“What’s in an employee’s name” you ask? According to a recent decision of the Supreme Court of British Columbia in British Columbia Hydro and Power Authority v British Columbia (Information and Privacy Commissioner), 2019 BCSC 2128 (“BC Hydro”): privacy.
The BC Hydro case arose from a journalist, Bob Mackin, requesting access to certain information related to the “Site C” dam project from BC Hydro. BC Hydro responded to the request but withheld the names of certain employees (and other information which was not at issue before the Court). A delegate of the Commissioner (the “Delegate”) reviewed BC Hydro’s decision to withhold the employees’ names and decided that it was not an unreasonable invasion of privacy to release the names to the journalist. BC Hydro brought an application seeking judicial review of the Delegate’s decision. BC Hydro succeeded and the decision was ultimately sent back to the Information and Privacy Commissioner for reconsideration.
Examining ss. 19 [which addresses disclosure when harmful to individual or public safety] and 22(4)(e) of FIPPA [an exception to the exception not to disclose if disclosure would be an unreasonable invasion of a third party’s personal privacy], as well as the definitions of “personal information” and “contact information”, the Court in BC Hydro confirmed the following:
• employee names constitute personal private information (unless the information fits under the definition of “contact information”); and
• a public body is not required to prove, on a balance of probabilities, that disclosure of the information will actually result in harm or even probable harm: there need only be a reasonable basis for believing that harm will result.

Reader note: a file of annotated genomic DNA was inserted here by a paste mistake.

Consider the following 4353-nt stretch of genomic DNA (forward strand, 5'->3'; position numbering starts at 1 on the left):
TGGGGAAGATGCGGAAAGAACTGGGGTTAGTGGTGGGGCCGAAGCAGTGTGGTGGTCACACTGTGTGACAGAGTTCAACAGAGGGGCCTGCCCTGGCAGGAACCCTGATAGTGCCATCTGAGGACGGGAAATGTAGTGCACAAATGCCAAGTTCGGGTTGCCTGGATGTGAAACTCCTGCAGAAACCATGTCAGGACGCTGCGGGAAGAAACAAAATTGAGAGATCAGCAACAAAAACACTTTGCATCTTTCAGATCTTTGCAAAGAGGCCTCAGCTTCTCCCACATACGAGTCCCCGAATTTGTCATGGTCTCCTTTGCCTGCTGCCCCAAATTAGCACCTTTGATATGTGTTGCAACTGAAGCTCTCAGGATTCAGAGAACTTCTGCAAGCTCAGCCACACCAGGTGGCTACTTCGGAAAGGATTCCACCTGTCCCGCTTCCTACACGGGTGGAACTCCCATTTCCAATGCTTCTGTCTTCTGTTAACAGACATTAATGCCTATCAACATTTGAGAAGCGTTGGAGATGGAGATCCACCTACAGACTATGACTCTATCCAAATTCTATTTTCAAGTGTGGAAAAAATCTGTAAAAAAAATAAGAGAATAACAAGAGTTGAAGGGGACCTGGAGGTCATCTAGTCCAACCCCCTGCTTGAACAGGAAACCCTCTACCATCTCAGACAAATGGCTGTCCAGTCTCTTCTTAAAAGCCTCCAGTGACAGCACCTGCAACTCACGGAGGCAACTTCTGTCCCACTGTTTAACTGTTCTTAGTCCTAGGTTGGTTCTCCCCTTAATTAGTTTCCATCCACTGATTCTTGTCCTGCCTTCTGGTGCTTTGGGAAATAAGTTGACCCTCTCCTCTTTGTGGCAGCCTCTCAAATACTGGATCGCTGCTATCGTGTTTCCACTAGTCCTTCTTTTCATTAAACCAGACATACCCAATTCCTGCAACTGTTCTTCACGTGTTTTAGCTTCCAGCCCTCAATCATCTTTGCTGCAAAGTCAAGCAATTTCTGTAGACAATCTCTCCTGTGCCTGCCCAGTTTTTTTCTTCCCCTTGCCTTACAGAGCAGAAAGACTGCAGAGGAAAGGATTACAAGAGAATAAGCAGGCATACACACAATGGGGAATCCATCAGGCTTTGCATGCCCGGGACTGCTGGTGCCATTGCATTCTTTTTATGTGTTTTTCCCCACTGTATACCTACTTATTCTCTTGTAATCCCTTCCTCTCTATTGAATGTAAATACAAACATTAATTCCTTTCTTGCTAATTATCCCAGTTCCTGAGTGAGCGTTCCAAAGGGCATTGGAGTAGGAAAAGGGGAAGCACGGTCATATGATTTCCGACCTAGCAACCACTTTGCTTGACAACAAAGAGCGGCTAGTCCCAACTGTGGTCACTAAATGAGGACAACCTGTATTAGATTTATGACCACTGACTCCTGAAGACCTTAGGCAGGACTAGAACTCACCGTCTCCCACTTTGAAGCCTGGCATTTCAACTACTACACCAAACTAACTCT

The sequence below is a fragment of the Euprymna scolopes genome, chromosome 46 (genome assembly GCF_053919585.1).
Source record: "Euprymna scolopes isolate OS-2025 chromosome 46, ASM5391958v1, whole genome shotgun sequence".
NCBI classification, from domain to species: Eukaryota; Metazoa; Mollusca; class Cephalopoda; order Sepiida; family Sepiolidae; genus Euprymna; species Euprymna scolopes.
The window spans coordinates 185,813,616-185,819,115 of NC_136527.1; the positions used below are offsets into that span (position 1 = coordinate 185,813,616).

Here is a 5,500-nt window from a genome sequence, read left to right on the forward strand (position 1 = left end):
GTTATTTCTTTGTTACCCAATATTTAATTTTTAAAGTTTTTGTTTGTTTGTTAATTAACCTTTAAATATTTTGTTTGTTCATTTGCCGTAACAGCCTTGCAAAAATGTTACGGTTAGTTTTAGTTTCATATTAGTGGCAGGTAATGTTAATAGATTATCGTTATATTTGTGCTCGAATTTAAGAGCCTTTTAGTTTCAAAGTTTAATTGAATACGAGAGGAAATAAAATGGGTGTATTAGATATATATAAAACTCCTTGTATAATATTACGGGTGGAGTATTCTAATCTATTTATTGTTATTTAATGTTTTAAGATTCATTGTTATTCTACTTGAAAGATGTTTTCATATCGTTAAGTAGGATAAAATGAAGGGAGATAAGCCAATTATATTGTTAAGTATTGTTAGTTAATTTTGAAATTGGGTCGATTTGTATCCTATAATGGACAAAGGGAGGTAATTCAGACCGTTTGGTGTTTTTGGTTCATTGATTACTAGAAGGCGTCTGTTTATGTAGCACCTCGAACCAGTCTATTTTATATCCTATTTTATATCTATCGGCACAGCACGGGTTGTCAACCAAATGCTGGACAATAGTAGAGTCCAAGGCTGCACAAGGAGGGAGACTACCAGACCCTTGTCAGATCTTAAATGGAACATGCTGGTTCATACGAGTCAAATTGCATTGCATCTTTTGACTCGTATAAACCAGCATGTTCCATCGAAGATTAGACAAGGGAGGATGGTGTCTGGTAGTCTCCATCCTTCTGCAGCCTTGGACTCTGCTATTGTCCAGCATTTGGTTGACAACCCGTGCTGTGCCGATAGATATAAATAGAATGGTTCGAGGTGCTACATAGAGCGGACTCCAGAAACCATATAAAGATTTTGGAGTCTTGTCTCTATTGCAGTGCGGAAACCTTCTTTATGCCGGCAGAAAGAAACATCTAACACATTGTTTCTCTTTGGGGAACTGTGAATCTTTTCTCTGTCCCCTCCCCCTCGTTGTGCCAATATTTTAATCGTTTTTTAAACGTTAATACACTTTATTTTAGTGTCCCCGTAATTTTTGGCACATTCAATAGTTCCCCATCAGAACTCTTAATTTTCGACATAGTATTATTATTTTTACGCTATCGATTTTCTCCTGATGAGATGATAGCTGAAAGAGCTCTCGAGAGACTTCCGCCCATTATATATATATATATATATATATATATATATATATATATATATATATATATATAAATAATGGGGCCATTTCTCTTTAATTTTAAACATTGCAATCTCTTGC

BC Hydro also makes it clear that the purpose for which the information is being sought matters. If information is sought to contact the individuals at their palace of business, an employee’s name falls under “contact information” is therefore not “personal information” and its disclosure by the employer is not unreasonable.
Although BC Hydro deals with a request made under FOIPPA, as the British Columbia Hydro and Power Authority is a public entity, the case is highly relevant when considering similar requests made under the Personal Information Protection Act, SBC 2003, c. 63 (“PIPABC”) since the Acts are substantially similar in what they ultimately aim to accomplish. The relevant difference between them is that FOIPPA governs the public sector while PIPA addresses how all private sector organizations that are located in, or do business in British Columbia, handle the personal information of employees and the public (the customers) and creates rules about collecting, using and disclosing that personal information.
The notable reason why the BC Hydro case is applicable to PIPABC is because the definitions in both acts for what constitutes “personal information” and “contact information”, as well as the sections under each act, which give bodies discretion to refuse to disclose information to an applicant if the disclosure could reasonably be expected to threaten an individual’s “safety or physical or mental health”, are identical (see PIPABC, s. 23(4)(a) and FOIPPA, s. 19).
As public education and awareness of privacy law increases, particularly with decisions as the BC Hydro decision, and such high profile incidents as the most recent Lifelabs cyber-ransom attack, individuals will become more aware that they have a right to privacy in something seemingly innocuous, and in many ways public (at least to some extent), as their name, and employers should be aware of this as well. Unless the employee’s name is requested to contact the employee at work, their name is entitled to privacy protection, much like other sensitive information, and should be treated as such.